New Farmington Hills community center to open in 2020

Farmington Farmers and Artisans Market

If all goes well, Farmington Hills Special Services staff will start moving into a new community center in Spring of 2020.

That’s about how long it will take to remodel Harrison High School after the city takes ownership of the buildings and grounds in mid-October, 2019. Farmington Hills Director of Central Services Kelly Monico reviewed a timeline for this “very complex project” during a Monday city council study session.

Jon Aldred for Farmington Hills City Council
Harrison entrance
A rendering created early in the process shows entrances for the proposed activities center and theater in the repurposed Harrison High building.

Monico said the process will engage virtually every city department, except for police and fire, and a project management team is already working.

“When we started to talk about the project… we had a lot of staff involved in it,” she said. “We really needed the entire team of Farmington Hills.”

Pre-project work underway includes testing and environmental and boundary surveys. The city will hire an “owner’s representative” firm, at a cost of $400,000, to be “the city’s eyes and ears through design and construction,” Monico said.

That firm will serve as liaison with every other player involved, assist in a year-long design and development process, meet with stakeholders, assist with bidding, and oversee other details, right down to furniture, fixtures, and punchlist items.

Monico said the city has received five responses to a June Request for Proposals to fill the position; council members will receive a recommendation within two to three weeks.

“The owner’s rep will be on board to assist with interviews for architectural and engineering firm,” she said.

Those firms will  meet with stakeholders to ensure “we’re getting exactly what the community needs, for the best price, Monico said. Proposals are due August 3, with a recommendation to city council in September. Total cost for all architectural and engineering services is expected to fall around $2 million.

Monico said the city will also hire a construction manager as contractor.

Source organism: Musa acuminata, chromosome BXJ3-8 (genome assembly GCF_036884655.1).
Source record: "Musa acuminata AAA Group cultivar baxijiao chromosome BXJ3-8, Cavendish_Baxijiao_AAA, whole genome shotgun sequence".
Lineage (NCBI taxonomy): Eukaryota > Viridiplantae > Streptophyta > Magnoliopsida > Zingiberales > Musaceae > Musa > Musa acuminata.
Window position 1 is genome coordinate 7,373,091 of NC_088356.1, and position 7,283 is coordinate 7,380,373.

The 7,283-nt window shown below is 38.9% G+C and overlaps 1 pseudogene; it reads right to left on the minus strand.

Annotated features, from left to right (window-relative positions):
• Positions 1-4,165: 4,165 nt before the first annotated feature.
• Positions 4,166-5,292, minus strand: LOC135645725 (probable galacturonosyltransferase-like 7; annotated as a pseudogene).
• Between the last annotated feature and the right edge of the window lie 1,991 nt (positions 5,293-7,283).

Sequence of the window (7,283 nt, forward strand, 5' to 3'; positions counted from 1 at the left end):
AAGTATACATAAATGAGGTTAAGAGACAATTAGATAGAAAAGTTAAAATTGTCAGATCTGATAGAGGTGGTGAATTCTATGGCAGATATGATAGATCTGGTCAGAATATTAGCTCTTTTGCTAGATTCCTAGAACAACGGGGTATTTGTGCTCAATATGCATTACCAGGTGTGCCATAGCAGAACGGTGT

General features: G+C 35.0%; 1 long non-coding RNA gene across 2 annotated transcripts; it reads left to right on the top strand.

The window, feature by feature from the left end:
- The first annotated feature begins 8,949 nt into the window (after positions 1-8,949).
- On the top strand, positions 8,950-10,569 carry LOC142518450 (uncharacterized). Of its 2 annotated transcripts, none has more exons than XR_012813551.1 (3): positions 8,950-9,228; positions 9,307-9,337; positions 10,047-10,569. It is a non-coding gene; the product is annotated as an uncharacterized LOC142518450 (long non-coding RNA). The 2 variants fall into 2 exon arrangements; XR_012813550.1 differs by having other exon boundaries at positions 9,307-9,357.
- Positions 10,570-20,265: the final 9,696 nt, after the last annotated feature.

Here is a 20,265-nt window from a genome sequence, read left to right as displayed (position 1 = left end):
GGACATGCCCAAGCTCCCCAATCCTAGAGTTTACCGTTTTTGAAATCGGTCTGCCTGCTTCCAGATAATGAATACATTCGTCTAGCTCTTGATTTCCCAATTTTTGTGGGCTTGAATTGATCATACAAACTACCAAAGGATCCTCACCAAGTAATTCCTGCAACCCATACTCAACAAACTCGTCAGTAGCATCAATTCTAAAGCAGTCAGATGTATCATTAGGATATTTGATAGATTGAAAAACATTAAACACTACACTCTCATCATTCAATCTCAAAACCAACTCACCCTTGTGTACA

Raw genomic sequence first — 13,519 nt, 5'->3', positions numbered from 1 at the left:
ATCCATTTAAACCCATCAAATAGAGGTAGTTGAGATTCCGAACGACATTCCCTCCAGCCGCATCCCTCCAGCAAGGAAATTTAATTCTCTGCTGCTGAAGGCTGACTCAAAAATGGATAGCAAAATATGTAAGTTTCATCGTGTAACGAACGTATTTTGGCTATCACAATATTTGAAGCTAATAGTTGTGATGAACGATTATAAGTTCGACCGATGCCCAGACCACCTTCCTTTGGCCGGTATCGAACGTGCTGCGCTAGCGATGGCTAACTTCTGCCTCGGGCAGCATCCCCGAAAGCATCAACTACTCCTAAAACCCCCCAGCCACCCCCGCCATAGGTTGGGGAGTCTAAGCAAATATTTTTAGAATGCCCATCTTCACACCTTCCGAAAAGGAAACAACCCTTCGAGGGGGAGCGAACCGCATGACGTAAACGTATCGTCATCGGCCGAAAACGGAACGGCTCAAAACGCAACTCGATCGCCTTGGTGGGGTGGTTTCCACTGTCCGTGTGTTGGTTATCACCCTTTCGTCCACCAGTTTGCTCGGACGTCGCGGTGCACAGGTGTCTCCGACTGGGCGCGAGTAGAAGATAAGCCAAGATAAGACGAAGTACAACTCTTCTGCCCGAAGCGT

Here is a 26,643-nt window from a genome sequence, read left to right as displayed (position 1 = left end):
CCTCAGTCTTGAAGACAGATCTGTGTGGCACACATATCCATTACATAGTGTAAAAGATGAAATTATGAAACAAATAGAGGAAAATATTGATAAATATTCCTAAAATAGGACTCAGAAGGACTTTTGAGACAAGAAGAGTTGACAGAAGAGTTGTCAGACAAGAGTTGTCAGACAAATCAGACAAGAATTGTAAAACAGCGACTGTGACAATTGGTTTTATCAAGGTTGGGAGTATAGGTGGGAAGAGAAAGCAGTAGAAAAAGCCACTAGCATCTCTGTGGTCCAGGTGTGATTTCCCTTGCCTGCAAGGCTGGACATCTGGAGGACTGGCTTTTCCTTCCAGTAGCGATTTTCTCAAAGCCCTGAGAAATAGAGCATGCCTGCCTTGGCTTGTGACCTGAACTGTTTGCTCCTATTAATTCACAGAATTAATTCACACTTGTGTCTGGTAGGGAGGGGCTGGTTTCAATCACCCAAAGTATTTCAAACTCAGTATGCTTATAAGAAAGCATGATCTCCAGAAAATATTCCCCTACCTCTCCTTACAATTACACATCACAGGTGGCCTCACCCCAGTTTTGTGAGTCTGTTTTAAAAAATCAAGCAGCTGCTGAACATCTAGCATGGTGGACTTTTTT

“They know the people who are doing the work here, they can guide us with staging the process,” she said. The firm will manage and handle payment of all subcontractors and provide a site superintendent.

A hiring recommendation for the construction manager is expected in late October to early November, Monico said, “and right after that, we’ll start working.”

The design process will be lengthy – from October 2018 through late summer 2019 – and that was a purposeful decision.

“We want to make sure we have all our ducks in a row and that we can meet all the city’s needs,” Monico said.

Trade packages will start bidding in late summer of 2019. Farmington Schools will vacate the building by mid-October 2019, but Monico said she hopes to work with the district to move up that date. Demolition is expected to begin in late October 2019.

Monico said the total project budget is not to exceed $20 million.

Council member Theresa Rich said she appreciated the forward thinking, but wanted to ensure that the city’s process would not disrupt Harrison’s final school year.

“I want to make sure we’re not getting in the way of educating our children,” she said.

City manager Dave Boyer said a lot of work is underway now, while the building is closed, or will be done after school hours.

“We’ve done that through the process,” he said. “Our goal is not to disrupt. They’ve been excellent to work with.”

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